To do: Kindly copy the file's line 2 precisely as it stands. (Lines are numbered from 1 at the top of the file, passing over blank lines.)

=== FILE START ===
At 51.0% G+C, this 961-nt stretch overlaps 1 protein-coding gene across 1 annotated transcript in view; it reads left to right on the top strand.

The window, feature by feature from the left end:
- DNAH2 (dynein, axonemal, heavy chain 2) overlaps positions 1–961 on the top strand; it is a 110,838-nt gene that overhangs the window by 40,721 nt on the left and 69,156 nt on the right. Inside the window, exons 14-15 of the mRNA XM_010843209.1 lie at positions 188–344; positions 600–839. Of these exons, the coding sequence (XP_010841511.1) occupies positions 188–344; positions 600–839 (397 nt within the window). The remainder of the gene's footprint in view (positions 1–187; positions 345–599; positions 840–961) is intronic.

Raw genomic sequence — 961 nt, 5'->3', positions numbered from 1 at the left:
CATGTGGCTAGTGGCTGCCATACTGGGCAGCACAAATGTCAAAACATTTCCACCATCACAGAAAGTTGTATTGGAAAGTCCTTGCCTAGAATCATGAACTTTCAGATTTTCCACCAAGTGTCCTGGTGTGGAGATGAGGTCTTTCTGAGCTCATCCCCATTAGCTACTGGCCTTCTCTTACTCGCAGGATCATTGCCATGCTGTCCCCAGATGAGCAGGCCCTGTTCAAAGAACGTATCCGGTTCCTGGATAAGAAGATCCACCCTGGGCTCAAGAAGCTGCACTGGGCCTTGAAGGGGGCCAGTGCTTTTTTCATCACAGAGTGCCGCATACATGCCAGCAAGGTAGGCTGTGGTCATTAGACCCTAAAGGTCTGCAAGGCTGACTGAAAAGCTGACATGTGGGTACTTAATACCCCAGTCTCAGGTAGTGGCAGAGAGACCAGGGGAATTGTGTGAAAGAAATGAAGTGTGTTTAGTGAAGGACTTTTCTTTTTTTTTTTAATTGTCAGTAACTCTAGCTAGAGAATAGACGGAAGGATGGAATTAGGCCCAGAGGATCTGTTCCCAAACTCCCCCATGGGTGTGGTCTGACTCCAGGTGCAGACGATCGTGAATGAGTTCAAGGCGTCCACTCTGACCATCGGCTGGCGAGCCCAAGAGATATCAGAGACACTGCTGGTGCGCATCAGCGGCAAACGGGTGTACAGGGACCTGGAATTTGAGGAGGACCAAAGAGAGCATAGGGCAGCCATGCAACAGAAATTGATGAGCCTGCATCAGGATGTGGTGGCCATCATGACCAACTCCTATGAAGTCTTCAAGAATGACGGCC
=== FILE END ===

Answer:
The window, feature by feature from the left end: